Contributions: Stathis Gourgouris
Stathis Gourgouris is Professor of Comparative Literature and Society at Columbia University. He is author of Dream Nation: Enlightenment, Colonization, and the Institution of Modern Greece; Does Literature Think?: Literature as Theory for an Antimythical Era; Lessons in Secular Criticism; and Ενδεχομένως αταξίες (Contingent Disorders). His most recent book is The Perils of the One.
Contributions: Bernard Harcourt
Bernard E. Harcourt is the Isidor and Seville Sulzbacher Professor of Law and Professor of Political Science at Columbia University, and Director d’Études at the École des Hautes Études en Sciences Sociales in Paris. He is the author most recently of The Counterrevolution: How Our Government Went to War against Its Own Citizens (Basic Books, 2018) and an editor of the work of Michel Foucault.
Contributions: Jacques Lezra
Jacques Lezra is Distinguished Professor of English and Hispanic Studies at the University of California—Riverside. His books include On the Nature of Marx’s Things: Translation as Necrophilology (2018), Untranslating Machines: A Genealogy for the Ends of Global Thought (2017), Wild Materialism: The Ethic of Terror and the Modern Republic (2010), and Unspeakable Subjects: The Genealogy of the Event in Early Modern Europe (1997). He is coeditor, with Emily Apter and Michael Wood, of Barbara Cassin’s Dictionary of Untranslatables (2014), and, with Liza Blake, of Lucretius and Modernity (2016), and he has translated books by Paul de Man, Etienne Balibar, and Alain Badiou.
Contributions: Patrice Maniglier
Patrice Maniglier is Maître de Conférences in the Philosophy Department of Paris Nanterre University. He has written on Saussure, Lévi-Strauss, Sartre, Merleau-Ponty, Foucault, Deleuze, Derrida, Badiou, and Latour. He is the author of La vie énigmatique des signes: Saussure et la naissance du structuralisme, Foucault va au cinéma, and La philosophie qui se fait.
Contributions: Warren Montag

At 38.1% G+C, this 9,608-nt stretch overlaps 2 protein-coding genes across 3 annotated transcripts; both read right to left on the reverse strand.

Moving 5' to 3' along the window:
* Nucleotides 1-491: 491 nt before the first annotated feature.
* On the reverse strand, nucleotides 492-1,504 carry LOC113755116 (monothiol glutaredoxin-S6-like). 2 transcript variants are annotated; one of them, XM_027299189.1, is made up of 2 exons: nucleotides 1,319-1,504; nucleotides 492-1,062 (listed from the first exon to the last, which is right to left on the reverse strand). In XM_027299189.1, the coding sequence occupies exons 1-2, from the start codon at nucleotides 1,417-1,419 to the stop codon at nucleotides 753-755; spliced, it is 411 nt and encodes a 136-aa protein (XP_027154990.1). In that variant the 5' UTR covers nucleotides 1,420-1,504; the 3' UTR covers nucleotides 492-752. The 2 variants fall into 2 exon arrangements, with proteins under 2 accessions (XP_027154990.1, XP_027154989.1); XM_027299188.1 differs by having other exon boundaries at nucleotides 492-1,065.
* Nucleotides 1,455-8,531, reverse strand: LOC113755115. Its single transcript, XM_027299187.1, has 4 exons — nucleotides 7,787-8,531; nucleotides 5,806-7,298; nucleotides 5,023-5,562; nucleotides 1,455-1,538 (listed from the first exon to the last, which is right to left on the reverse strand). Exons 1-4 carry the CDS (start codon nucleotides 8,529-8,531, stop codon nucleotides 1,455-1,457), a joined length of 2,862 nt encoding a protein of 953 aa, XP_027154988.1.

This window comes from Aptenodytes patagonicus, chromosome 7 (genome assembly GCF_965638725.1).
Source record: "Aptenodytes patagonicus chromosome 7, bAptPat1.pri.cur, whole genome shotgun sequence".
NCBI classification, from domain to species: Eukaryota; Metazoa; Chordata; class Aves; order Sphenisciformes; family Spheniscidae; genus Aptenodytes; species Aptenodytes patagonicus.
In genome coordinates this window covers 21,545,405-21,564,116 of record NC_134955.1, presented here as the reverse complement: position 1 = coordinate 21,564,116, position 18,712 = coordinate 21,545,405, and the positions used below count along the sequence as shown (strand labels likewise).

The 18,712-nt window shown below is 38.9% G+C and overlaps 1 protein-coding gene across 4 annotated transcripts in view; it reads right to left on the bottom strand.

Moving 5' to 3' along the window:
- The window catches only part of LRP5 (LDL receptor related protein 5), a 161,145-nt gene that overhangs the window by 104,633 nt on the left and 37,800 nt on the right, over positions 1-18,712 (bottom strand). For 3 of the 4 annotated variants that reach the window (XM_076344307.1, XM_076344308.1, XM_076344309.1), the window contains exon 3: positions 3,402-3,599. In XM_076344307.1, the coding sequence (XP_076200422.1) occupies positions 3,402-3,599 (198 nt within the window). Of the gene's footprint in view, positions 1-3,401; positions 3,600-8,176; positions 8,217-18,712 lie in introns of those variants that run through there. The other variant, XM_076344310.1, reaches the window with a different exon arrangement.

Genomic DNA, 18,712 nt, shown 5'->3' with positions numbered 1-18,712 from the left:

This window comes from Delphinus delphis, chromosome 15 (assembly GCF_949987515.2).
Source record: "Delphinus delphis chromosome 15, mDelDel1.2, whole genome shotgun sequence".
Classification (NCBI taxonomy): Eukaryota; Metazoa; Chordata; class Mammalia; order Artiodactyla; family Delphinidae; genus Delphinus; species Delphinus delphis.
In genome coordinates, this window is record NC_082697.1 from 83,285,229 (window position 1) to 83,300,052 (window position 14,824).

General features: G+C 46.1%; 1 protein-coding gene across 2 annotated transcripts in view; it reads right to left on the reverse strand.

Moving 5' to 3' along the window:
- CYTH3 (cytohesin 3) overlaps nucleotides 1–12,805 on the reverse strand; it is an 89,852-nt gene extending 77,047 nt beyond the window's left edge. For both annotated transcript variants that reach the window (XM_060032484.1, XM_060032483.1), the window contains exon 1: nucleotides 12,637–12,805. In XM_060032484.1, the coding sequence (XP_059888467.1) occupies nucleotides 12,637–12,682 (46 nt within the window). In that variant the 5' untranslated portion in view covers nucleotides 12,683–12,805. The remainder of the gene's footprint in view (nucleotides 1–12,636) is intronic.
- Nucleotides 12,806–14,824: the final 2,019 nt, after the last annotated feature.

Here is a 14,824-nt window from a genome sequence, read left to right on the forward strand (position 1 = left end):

Warren Montag is the Brown Family Professor of Literature at Occidental College in Los Angeles. His most recent books include Althusser and His Contemporaries (Duke University Press, 2013) and The Other Adam Smith (Stanford University Press, 2014).
Contributions: Adi M. Ophir
Adi M. Ophir is a Visiting Professor at the Cogut Institute for the Humanities at Brown University and Professor Emeritus at Tel Aviv University. Among his works are Goy: Israel’s Multiple Others and the Birth of the Gentile, co‑authored with Ishay Rosen-Zvi (Oxford University Press, 2018); Divine Violence: Two Essays on God and Disaster (The Van Leer Institute, 2013); The One-State Condition, co‑authored with Ariella Azoulay (Stanford University Press, 2012); and The Order of Evils: Toward an Ontology of Morals (Zone, 2005).
Contributions: Bruce Robbins
Bruce Robbins is Old Dominion Foundation Professor of the Humanities at Columbia University. His latest books are The Beneficiary (2017) and Cosmopolitanisms (2017), which was coedited with Paulo Lemos Horta. He is also the director of a short documentary titled “Some of My Best Friends Are Zionists.”
Contributions: Ann Laura Stoler
Ann Laura Stoler is Willy Brandt Distinguished University Professor of Anthropology and Historical Studies at The New School for Social Research, Founding Director of its Institute for Critical Social Inquiry since 2014, and one of the founding editors of Political Concepts: A Critical Lexicon. Her books include Race and the Education of Desire (1995), Carnal Knowledge and Imperial Power (2002), Along the Archival Grain (2009), and Duress (2016).
Contributions: Gary Wilder
Gary Wilder is a Professor of Anthropology, History, and French and Director of the Committee on Globalization and Social Change at the Graduate Center of the City University of New York. He is the author of Freedom Time: Negritude, Decolonization, and the Future of the World (Duke, 2015) and The French Imperial Nation-State: Negritude and Colonial Humanism between the Two World Wars (Chicago, 2005). He is co-editor of The Postcolonial Contemporary: Political Imaginaries for the Global Present (Fordham, 2018) and The Fernando Coronil Reader: The Struggle for Life Is the Matter (Duke, 2019).